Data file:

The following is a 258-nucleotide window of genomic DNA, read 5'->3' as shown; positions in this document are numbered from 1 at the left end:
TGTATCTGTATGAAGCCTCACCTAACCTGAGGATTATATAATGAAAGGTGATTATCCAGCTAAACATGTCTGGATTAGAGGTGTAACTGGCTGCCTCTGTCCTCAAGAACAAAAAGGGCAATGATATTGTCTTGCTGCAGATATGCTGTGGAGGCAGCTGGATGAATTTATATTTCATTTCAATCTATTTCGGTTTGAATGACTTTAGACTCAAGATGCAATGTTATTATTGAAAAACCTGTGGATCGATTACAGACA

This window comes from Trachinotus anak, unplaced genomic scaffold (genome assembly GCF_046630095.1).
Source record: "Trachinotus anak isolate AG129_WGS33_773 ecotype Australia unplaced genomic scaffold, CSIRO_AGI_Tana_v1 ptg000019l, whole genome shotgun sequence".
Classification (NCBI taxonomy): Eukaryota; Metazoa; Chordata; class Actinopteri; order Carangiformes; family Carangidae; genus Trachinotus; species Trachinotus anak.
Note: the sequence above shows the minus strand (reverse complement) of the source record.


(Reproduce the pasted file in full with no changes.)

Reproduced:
The following is a 258-nucleotide window of genomic DNA, read 5'->3' as shown; positions in this document are numbered from 1 at the left end:
TGTATCTGTATGAAGCCTCACCTAACCTGAGGATTATATAATGAAAGGTGATTATCCAGCTAAACATGTCTGGATTAGAGGTGTAACTGGCTGCCTCTGTCCTCAAGAACAAAAAGGGCAATGATATTGTCTTGCTGCAGATATGCTGTGGAGGCAGCTGGATGAATTTATATTTCATTTCAATCTATTTCGGTTTGAATGACTTTAGACTCAAGATGCAATGTTATTATTGAAAAACCTGTGGATCGATTACAGACA

This window comes from Trachinotus anak, unplaced genomic scaffold (genome assembly GCF_046630095.1).
Source record: "Trachinotus anak isolate AG129_WGS33_773 ecotype Australia unplaced genomic scaffold, CSIRO_AGI_Tana_v1 ptg000019l, whole genome shotgun sequence".
Classification (NCBI taxonomy): Eukaryota; Metazoa; Chordata; class Actinopteri; order Carangiformes; family Carangidae; genus Trachinotus; species Trachinotus anak.
Note: the sequence above shows the minus strand (reverse complement) of the source record.